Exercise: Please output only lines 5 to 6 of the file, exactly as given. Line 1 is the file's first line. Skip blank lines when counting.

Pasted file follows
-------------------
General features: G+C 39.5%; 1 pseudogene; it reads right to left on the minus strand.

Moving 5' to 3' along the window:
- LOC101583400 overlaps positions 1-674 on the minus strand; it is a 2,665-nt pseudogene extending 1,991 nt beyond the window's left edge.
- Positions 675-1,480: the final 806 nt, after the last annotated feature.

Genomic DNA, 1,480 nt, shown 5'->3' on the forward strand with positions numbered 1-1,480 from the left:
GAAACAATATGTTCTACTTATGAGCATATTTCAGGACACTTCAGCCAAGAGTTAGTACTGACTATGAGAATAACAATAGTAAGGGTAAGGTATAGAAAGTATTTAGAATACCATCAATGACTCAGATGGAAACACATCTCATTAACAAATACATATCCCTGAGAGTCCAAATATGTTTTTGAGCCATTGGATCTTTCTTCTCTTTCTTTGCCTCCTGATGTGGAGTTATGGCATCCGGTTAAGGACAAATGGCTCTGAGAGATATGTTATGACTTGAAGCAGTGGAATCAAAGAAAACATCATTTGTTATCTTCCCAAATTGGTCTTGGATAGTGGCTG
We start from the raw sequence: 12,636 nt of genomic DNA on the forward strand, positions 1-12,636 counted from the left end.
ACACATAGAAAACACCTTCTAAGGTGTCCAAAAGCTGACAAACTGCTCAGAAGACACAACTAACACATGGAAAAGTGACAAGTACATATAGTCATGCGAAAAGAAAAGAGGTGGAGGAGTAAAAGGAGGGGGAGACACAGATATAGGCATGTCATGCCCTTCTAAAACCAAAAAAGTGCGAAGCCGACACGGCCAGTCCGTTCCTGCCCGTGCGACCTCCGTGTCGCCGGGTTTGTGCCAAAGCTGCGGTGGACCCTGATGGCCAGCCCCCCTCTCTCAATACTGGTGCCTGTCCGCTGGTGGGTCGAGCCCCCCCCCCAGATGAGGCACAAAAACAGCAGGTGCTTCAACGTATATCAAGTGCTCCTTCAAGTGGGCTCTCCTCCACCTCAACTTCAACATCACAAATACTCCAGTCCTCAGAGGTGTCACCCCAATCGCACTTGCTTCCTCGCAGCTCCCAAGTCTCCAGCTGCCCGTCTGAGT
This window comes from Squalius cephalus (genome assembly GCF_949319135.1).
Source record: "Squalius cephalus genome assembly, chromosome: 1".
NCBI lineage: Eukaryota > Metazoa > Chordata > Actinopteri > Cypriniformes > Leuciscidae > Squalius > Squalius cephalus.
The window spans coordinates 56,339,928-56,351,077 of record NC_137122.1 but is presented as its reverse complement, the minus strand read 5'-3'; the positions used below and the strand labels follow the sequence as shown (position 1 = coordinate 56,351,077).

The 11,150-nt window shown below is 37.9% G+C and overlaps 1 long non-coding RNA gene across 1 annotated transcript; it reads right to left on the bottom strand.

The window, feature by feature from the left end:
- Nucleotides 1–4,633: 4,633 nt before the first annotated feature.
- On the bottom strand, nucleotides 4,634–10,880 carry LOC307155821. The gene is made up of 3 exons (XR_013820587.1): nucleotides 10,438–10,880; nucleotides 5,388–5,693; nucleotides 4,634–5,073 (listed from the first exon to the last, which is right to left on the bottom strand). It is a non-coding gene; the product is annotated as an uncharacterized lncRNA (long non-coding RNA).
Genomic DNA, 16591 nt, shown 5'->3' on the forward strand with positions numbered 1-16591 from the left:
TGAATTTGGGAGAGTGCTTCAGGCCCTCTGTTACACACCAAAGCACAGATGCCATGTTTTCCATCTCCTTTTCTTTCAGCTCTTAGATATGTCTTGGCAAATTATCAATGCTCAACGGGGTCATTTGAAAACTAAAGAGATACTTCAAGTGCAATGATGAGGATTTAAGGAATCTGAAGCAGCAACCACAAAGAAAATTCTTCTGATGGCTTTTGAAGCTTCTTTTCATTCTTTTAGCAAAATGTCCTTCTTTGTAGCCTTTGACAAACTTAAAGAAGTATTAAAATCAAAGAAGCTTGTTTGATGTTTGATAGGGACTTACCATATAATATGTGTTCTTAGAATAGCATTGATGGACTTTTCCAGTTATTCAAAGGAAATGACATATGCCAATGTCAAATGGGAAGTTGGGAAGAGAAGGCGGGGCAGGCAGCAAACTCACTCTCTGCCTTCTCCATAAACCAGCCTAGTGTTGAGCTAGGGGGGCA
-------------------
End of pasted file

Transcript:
Genomic DNA, 1,480 nt, shown 5'->3' on the forward strand with positions numbered 1-1,480 from the left:
GAAACAATATGTTCTACTTATGAGCATATTTCAGGACACTTCAGCCAAGAGTTAGTACTGACTATGAGAATAACAATAGTAAGGGTAAGGTATAGAAAGTATTTAGAATACCATCAATGACTCAGATGGAAACACATCTCATTAACAAATACATATCCCTGAGAGTCCAAATATGTTTTTGAGCCATTGGATCTTTCTTCTCTTTCTTTGCCTCCTGATGTGGAGTTATGGCATCCGGTTAAGGACAAATGGCTCTGAGAGATATGTTATGACTTGAAGCAGTGGAATCAAAGAAAACATCATTTGTTATCTTCCCAAATTGGTCTTGGATAGTGGCTG